all the missing girls
Well, I have to confess this year’s ARC August (hosted by Read.Sleep.Repeat. ) was not nearly as successful as last year. I only read a grand total of four (!) books this month, much less than the nine I had hoped to get through (and the 11 ARCs I read last August). But sometimes life just gets in the way and you have to roll with it. Hopefully life will slow down soon and I can get back into my reading groove!
Read in August:
- All the Missing Girls by Megan Miranda – This book was definitely a page-turner.
- Behind Closed Doors by B.A. Paris – I was not a fan.
- A Hundred Thousand Worlds by Bob Proehl – Fun at times, but overall a disappointment.
Review to Come:
- The Fifth Petal by Brunonia Barry – This is a great read for anyone interested in the Salem Witch Trials. However, it won’t be published until January so I will hold my review until then.
- Saving Phoebe Murrow by Herta Feely – I’ll be participating in my first-ever blog tour for this novel, so stop back in next Tuesday!
- The Weird Sisters by Eleanor Brown – I started this in July, but set it aside for ARC August. I’m looking forward to picking it back up now, I had liked what I read so far.
- The Sudden Appearance of Hope by Claire North – I swear I will finish this book this month even if it kills me.
September Reading List:
I’m almost hesitant to even bother making a September list, since I’ve been so bad at following my reading lists the last couple months, but I like having something to strive towards, so we’ll give it a shot – although I think I’ll keep it down to five this time.
- Open Season by Archer Mayor – I promised my boyfriend months ago I would give this series a try, so this will be up first in September once I finish my current reads.
- Truly Madly Guilty by Liane Moriarty – This has been sitting on my stack since the day it came out and I’m looking forward to it.
- My Grandmother Asked Me to Tell You She’s Sorry by Frederik Backman – I loved Britt-Marie Was Here and can’t wait to read this one.
- The Cuckoo’s Calling by Robert Galbraith (aka J.K. Rowling) – I’ve been wanting to read this book for a very long time.
- Jane Eyre by Charlotte Bronte– I meant to read this over the summer, but never got to it. Hopefully I will now.
And there you go! I wish my ARC August had been more successful, but it is what it is. Hopefully I’ll still get around to each of those ARCs I had planned to read sooner rather than later.
Title: All The Missing Girls
Author: Megan Miranda
Publication Date: June 28, 2016
Format: Advanced Reading Copy
It’s been ten years since Nicolette Farrell left her rural hometown after her best friend, Corinne, disappeared from Cooley Ridge without a trace. Back again to tie up loose ends and care for her ailing father, Nic is soon plunged into a shocking drama that reawakens Corinne’s case and breaks open old wounds long since stitched.
Told backwards—Day 15 to Day 1—from the time Annaleise goes missing, Nic works to unravel the truth about her younger neighbor’s disappearance, revealing shocking truths about her friends, her family, and what really happened to Corinne that night ten years ago. (Goodreads)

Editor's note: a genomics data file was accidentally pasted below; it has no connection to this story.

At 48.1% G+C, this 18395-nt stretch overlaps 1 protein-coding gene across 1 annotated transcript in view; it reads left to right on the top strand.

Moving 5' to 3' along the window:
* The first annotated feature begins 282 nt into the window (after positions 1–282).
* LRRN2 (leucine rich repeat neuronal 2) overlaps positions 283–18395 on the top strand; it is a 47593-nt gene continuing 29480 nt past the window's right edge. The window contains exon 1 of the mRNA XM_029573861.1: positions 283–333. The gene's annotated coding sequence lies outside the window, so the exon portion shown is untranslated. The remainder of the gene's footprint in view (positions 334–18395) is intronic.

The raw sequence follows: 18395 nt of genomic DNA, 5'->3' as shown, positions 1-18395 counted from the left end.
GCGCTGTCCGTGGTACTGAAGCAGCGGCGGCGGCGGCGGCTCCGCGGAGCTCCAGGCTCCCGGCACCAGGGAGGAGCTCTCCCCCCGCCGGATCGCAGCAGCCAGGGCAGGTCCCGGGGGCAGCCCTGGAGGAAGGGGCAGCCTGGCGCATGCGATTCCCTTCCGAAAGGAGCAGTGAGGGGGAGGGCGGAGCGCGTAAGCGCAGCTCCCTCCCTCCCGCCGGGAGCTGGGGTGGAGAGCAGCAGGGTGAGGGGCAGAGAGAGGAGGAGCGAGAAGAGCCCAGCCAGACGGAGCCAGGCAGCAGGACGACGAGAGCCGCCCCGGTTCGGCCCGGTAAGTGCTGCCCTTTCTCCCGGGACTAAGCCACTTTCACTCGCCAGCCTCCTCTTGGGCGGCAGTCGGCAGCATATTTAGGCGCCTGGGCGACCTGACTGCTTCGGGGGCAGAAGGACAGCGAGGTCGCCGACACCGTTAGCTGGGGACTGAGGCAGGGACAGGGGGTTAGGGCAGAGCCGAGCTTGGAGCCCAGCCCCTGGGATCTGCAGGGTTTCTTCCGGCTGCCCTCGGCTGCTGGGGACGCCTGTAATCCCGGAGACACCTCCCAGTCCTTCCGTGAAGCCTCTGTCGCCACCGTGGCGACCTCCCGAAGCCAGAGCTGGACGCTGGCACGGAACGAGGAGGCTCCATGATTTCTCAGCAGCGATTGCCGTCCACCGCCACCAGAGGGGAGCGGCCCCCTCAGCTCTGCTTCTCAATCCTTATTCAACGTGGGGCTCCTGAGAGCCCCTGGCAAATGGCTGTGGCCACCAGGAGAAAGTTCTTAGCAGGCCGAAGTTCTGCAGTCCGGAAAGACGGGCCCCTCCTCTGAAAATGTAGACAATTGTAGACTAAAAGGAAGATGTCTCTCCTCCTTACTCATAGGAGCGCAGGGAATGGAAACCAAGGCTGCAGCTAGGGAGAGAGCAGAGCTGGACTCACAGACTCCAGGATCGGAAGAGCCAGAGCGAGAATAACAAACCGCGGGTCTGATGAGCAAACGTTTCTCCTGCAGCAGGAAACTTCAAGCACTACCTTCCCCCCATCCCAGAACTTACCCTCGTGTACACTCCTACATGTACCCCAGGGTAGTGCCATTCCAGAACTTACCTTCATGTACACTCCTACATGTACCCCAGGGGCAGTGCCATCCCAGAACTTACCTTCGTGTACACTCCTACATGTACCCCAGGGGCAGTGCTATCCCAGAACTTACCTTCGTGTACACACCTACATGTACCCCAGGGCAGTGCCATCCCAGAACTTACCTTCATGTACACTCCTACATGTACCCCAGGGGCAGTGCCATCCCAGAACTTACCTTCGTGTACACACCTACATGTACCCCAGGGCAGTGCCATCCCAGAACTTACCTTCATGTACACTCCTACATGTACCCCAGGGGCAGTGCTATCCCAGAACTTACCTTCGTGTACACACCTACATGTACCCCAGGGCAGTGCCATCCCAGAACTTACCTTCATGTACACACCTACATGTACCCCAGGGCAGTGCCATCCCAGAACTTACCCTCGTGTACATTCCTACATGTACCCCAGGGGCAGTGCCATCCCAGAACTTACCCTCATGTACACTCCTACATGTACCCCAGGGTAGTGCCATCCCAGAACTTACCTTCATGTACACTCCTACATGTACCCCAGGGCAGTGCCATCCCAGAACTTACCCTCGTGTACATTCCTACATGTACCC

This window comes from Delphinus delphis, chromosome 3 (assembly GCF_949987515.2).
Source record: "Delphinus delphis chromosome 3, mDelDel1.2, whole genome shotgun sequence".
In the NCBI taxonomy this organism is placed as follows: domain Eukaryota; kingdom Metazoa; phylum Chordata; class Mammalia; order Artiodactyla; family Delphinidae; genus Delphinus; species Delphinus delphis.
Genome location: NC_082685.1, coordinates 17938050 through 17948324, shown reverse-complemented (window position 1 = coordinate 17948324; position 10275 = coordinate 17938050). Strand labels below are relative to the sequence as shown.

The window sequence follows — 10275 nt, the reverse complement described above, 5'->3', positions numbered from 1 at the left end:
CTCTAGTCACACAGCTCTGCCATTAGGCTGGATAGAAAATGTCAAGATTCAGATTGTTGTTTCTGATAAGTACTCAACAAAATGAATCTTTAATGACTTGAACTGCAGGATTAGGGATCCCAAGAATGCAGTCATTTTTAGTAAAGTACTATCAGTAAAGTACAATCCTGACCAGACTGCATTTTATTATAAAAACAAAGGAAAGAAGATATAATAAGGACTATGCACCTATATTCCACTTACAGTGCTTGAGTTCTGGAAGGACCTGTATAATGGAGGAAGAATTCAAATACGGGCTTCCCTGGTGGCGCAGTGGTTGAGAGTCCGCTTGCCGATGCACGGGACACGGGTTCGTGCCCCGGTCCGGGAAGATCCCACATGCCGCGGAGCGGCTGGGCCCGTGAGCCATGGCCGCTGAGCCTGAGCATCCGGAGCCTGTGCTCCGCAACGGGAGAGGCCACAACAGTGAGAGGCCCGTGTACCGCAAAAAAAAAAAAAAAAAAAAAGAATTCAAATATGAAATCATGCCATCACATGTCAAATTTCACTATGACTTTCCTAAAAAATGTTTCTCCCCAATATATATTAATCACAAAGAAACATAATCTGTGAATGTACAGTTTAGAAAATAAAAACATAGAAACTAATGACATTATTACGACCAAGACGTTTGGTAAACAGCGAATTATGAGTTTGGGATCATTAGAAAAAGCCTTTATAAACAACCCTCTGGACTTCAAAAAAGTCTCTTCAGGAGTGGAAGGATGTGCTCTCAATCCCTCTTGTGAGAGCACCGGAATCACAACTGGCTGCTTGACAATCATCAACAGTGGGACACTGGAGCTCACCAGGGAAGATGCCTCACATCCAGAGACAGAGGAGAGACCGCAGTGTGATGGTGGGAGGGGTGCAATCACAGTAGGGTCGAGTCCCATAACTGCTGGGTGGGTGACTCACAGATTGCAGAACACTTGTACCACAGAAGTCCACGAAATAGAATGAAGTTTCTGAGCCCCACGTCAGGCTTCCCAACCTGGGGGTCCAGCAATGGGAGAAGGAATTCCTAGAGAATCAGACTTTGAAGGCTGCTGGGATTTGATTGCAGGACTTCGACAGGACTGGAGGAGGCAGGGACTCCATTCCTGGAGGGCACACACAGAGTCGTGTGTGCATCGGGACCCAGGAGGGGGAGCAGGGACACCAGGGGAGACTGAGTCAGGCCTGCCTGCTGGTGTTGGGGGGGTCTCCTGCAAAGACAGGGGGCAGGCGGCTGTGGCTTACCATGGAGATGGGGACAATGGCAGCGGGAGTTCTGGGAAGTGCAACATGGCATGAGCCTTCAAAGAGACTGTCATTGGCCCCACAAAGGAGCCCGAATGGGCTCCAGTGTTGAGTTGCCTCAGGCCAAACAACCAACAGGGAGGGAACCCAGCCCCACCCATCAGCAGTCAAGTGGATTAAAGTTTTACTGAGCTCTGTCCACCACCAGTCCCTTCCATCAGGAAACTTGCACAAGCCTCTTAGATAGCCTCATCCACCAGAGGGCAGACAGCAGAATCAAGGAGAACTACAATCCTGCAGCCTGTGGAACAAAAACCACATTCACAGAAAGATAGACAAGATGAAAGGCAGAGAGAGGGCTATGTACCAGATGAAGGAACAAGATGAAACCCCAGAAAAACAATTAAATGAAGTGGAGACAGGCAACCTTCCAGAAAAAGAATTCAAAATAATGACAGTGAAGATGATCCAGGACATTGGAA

Every thriller being published these days is being marketed as either the next Gone Girl or The Girl on the Train. Probably about half of the stack of ARCs I have to read this month mention one or both of those titles in the description of the novel. While I’m trying not to get sucked in by that hype – especially given my dislike of Girl on a Train, I can’t help but be curious. I’m always looking for a really good mystery thriller that actually does capture my attention and which I cannot put down. All the Missing Girls managed to succeed where so often novels fail.
The concept of this novel is fascinating. It starts out moving in a linear fashion, then jumps ahead two weeks and continues to tell the story in reverse, slowly unfolding each day then going to the day before. This sounded like nothing more than a gimmick to me at first, but in all honesty it works. Each day reveals just enough, with just enough foreshadowing that it keeps you turning the pages to find out what really happened. And not only are you interested in what is happening the “present” but you’re also piecing together details from what happened a decade earlier.
If I had a complaint about this book, it would be the lack of female characters, as the narrator is the only main female character in the book and is rarely seen interacting with other females. And if you really wanted to look at this novel through a feminist lens, there are probably several other things that you could really tear it apart for, but as I just wanted to read a page-turner mystery, I wasn’t willing to analyze it that completely.
Overall I really enjoyed this book and definitely recommend it if you’re interested in suspense and “psychological thrillers.” Don’t be turned off by the hype or the comparison to Girl on a Train. This really was a good read.